This statement is intended to clarify our individual responsibilities, which we acknowledge to be distinct from, but complementary to, those of the board as a corporate entity. It shall serve to help individuals being considered for nomination to the board to decide whether they wish to accept election, to remind new and incumbent members of their obligations, and to encourage periodic review of ourselves and our board's performance.

Therefore, as trustees of Ithaca College, we each pledge to:

  1. participate in the appointment, support, and assessment of the president;
     
  2. counsel the chief executive as appropriate and offer support in the chief executive's relationships with groups or individuals on or off campus;
     
  3. remain knowledgeable about the institution's mission, purposes, goals, policies, educational offerings, strengths, and needs;
     
  4. serve the institution as a whole rather than any special interests(s);
     
  5. remain knowledgeable about trends in higher education and other institutions in our community, state, region, and nation;
     
  6. when called upon by the board, help interpret and explain to the administration and academic community the needs, interests, and concerns of the community at large in the course of helping to set institutional purposes, priorities, and policies;
     
  7. Help interpret and explain to state policy makers and others how the unique nature of an academic enterprise makes it distinct from other public agencies, including its essential commitment to academic freedom and its delicate internal system of shared governance. In a similar vein, we pledge to protect the institution's integrity and independence from unreasonable outside interference;
     
  8. assist the Institutional Advancement Committee and administration by implementing fund-raising strategies to the best of our ability through personal influence with other corporations, individuals, and foundations;
     
  9. make Ithaca a priority in charitable giving, and give an annual gift according to personal means, mindful of the need to support capital and annual giving programs as appropriate;
     
  10. prepare for and participate in all official board meetings and functions, including committee meetings and appropriate campus events;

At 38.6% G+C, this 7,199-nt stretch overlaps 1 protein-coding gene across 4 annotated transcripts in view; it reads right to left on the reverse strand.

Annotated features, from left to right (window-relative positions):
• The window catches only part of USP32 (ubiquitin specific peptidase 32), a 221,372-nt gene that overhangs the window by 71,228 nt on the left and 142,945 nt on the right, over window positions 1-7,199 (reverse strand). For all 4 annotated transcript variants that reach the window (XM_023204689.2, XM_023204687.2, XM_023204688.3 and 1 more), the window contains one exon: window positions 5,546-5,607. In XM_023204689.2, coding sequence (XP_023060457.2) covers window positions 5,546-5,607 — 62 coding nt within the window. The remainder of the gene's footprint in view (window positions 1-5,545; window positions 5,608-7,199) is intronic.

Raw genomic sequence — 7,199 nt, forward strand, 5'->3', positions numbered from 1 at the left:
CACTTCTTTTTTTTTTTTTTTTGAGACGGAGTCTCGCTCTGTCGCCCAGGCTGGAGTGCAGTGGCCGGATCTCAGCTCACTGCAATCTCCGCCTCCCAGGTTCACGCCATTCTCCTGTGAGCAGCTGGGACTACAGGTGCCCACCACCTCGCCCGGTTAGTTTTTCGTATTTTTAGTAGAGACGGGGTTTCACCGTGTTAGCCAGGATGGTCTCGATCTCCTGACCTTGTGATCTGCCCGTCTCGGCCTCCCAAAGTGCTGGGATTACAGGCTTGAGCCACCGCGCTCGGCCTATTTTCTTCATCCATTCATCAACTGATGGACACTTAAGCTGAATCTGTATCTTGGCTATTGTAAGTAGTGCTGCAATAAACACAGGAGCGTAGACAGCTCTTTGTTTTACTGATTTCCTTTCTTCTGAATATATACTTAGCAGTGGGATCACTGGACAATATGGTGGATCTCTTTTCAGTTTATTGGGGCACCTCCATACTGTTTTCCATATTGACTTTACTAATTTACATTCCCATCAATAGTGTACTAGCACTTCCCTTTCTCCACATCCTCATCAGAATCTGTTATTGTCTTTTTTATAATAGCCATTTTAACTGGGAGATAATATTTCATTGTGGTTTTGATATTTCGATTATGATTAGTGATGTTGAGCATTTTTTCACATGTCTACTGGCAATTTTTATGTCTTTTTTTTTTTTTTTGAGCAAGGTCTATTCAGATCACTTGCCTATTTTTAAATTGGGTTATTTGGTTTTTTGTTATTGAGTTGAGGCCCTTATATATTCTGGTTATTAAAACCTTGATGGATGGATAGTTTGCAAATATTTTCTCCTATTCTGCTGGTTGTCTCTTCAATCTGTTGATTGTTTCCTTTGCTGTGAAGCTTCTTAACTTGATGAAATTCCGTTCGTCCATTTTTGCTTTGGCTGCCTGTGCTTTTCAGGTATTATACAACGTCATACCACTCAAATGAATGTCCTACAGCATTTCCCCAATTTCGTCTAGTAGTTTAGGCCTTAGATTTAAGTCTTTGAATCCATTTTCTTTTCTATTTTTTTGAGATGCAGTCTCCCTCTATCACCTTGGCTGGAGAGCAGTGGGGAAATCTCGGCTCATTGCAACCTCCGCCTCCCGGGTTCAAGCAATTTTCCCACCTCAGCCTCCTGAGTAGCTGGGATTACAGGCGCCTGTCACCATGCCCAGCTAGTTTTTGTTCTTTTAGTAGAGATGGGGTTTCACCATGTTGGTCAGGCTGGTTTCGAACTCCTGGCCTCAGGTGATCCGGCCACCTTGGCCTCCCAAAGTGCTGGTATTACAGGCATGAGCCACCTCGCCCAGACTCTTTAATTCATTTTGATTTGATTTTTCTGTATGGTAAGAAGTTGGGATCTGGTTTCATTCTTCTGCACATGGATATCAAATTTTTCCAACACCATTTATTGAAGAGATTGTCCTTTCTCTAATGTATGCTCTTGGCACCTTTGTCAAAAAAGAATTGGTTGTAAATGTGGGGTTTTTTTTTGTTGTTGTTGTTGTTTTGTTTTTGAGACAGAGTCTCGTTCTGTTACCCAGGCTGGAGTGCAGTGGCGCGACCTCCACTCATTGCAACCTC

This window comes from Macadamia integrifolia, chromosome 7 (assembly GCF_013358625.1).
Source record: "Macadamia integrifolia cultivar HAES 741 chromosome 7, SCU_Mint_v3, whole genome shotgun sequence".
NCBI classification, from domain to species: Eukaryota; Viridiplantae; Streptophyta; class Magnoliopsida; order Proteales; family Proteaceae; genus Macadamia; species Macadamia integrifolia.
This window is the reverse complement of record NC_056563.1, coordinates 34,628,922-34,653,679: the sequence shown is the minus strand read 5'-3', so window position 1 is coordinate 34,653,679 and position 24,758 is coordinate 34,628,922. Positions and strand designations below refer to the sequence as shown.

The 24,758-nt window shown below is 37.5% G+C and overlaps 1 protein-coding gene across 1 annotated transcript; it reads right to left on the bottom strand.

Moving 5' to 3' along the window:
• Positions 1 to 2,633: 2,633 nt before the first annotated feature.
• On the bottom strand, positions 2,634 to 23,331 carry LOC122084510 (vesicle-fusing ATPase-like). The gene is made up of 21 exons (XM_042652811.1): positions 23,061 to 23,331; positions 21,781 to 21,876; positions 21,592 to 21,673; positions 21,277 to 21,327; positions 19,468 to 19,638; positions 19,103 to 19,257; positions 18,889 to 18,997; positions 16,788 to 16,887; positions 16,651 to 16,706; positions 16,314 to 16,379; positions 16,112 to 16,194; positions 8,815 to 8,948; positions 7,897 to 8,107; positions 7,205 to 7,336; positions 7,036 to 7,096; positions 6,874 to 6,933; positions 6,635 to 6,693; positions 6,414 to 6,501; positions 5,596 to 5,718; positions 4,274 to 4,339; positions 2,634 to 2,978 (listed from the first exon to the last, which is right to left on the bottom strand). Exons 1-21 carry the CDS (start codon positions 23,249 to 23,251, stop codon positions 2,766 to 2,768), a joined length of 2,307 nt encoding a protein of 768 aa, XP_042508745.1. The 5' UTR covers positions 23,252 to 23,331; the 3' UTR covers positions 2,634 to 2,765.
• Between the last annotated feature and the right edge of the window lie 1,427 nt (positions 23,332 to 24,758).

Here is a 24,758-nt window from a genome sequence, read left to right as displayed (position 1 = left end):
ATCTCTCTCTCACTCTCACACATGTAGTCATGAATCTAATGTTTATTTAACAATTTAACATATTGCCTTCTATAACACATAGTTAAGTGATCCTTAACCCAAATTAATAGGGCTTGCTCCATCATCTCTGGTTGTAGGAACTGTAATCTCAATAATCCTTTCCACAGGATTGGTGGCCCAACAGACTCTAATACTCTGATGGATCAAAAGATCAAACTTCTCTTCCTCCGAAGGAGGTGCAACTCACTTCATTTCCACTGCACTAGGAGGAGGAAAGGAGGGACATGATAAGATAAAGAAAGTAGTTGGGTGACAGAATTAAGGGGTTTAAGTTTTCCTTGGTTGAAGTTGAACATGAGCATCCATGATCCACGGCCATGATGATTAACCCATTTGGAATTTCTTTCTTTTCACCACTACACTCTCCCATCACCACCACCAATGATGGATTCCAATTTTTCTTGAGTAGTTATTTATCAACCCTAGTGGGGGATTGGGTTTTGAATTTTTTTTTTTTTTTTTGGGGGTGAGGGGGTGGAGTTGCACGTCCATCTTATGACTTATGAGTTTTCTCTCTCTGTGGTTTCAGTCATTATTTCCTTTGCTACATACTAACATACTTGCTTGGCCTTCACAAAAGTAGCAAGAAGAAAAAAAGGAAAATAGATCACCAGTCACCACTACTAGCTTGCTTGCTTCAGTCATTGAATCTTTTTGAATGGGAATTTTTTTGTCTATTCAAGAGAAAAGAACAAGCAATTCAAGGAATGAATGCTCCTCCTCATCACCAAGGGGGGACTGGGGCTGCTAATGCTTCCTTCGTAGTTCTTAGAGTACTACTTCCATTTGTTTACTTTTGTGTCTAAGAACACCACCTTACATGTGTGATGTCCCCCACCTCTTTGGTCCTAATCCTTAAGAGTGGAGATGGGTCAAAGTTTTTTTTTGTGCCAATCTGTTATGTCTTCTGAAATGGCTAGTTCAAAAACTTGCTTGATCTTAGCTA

11. suggest agenda items periodically for board and committee meetings to ensure that significant policy-related matters are addressed;
     
  12. actively deliberate, discuss and debate board matters consistent with one's conscience and convictions, while supporting the majority decision on issues decided by the board;
     
  13. understand the institution's financial statements to help the board fulfill its fiduciary responsibility;
     
  14. serve in leadership positions or undertake special assignments willingly and enthusiastically when asked;
     
  15. maintain confidentiality of the board's deliberations and speak on behalf of the board or institution only when authorized to do so by the chairperson or the chairperson's designee;
     
  16. ensure that our communication with individual students, faculty, staff, or administrators is judicious and appropriate to our roles as trustees;
     
  17. assess clearly and critically any situation that may present a conflict of interest for the Board or the institution; inform the board of possible conflicts in a timely fashion for disposition by the Board as it may decide;
     
  18. establish and support board channels for the resolution of differences;
     
  19. suggest trustee nominees to the board who are individuals of achievement and distinction and who can make significant contributions to the work of the board and the progress of the institution;
     
  20. encourage periodic review of the board's performance and support peer assessment of the Board's performance as an example to all members of the academic community and to acknowledge that Board and presidential leadership are interdependent; and
     
  21. Bring a sense of humor to the board's deliberations.

We, the trustees of Ithaca College, thus commit ourselves individually and collectively to the highest possible standards of conduct. We acknowledge that each of us shares a profound obligation to exercise our best possible judgment as we face the often perplexing matters affecting the health and vitality of this institution we hold in trust for future generations. At the same time, we appreciate that trusteeship, like the presidency, is a distinctly human enterprise and a somewhat imperfect device.

We respect the judgments of others concerning our performance, because we recognize the need to see ourselves as others see us. As willing volunteers in perhaps the most noble of all forms of volunteerism in our participatory democracy, we individually pledge to help the board and Ithaca College be all they are capable of being.